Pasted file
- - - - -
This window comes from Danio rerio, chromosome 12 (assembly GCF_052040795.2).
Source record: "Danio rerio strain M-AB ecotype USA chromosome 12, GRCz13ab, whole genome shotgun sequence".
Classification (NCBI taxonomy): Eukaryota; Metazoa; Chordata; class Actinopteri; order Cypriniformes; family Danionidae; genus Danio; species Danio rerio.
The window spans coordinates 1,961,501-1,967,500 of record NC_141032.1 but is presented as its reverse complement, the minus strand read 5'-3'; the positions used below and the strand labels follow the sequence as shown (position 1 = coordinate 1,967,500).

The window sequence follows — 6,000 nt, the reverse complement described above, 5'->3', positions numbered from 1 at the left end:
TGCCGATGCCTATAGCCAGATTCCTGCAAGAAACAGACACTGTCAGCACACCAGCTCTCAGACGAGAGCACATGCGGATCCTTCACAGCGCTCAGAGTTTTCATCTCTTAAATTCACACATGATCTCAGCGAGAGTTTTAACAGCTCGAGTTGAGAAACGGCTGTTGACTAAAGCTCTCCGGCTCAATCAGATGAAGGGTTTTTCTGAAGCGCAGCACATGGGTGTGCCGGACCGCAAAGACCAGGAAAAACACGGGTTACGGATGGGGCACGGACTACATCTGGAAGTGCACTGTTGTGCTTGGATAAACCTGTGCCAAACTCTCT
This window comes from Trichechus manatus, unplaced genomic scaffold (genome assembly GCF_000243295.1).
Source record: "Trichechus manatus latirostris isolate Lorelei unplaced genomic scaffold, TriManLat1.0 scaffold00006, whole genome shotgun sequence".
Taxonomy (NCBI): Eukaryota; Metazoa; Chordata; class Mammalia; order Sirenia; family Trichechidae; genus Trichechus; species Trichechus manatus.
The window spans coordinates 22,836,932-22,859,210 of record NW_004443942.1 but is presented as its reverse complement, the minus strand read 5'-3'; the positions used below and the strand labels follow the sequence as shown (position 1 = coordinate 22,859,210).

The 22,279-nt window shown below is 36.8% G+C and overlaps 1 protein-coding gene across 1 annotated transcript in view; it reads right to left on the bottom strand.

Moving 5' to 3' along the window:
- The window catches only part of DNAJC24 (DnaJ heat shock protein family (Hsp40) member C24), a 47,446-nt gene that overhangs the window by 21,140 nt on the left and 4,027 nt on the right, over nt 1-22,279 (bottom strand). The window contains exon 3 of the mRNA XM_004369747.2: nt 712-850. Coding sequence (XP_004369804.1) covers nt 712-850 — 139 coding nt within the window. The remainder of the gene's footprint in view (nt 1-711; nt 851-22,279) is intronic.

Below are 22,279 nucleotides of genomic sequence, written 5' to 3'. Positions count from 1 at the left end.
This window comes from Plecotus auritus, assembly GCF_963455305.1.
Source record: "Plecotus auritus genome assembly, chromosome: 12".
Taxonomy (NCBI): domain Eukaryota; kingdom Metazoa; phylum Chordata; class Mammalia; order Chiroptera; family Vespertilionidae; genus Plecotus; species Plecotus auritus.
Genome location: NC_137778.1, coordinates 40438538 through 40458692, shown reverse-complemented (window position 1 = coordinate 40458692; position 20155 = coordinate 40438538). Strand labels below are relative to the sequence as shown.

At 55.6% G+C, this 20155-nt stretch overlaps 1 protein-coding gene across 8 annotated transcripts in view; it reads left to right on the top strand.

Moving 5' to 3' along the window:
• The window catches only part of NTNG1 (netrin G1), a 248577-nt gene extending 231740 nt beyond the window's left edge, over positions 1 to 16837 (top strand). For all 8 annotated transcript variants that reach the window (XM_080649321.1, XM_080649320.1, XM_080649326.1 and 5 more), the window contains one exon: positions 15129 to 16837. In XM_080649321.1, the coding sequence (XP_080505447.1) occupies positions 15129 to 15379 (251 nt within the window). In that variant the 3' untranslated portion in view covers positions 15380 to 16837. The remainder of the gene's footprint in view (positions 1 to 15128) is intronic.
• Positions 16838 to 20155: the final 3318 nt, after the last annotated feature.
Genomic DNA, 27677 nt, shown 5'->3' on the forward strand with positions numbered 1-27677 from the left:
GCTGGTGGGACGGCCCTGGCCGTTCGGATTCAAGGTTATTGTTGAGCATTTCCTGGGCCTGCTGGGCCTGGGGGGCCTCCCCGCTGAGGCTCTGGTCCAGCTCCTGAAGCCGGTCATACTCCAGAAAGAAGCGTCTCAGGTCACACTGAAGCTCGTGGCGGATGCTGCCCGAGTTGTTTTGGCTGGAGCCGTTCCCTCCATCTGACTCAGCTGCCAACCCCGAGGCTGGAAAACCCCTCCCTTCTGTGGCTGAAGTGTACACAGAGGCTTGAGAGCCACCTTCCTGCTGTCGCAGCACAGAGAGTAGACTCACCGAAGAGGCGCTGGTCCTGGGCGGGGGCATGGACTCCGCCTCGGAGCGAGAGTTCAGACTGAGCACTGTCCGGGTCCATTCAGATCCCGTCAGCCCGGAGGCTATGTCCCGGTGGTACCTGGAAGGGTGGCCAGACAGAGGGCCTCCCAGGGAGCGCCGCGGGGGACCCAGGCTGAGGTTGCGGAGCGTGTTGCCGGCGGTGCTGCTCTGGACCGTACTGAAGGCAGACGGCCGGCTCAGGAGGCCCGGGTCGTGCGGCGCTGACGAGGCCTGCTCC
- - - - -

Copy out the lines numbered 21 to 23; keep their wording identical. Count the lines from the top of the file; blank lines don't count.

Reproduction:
• The window catches only part of NTNG1 (netrin G1), a 248577-nt gene extending 231740 nt beyond the window's left edge, over positions 1 to 16837 (top strand). For all 8 annotated transcript variants that reach the window (XM_080649321.1, XM_080649320.1, XM_080649326.1 and 5 more), the window contains one exon: positions 15129 to 16837. In XM_080649321.1, the coding sequence (XP_080505447.1) occupies positions 15129 to 15379 (251 nt within the window). In that variant the 3' untranslated portion in view covers positions 15380 to 16837. The remainder of the gene's footprint in view (positions 1 to 15128) is intronic.
• Positions 16838 to 20155: the final 3318 nt, after the last annotated feature.
Genomic DNA, 27677 nt, shown 5'->3' on the forward strand with positions numbered 1-27677 from the left: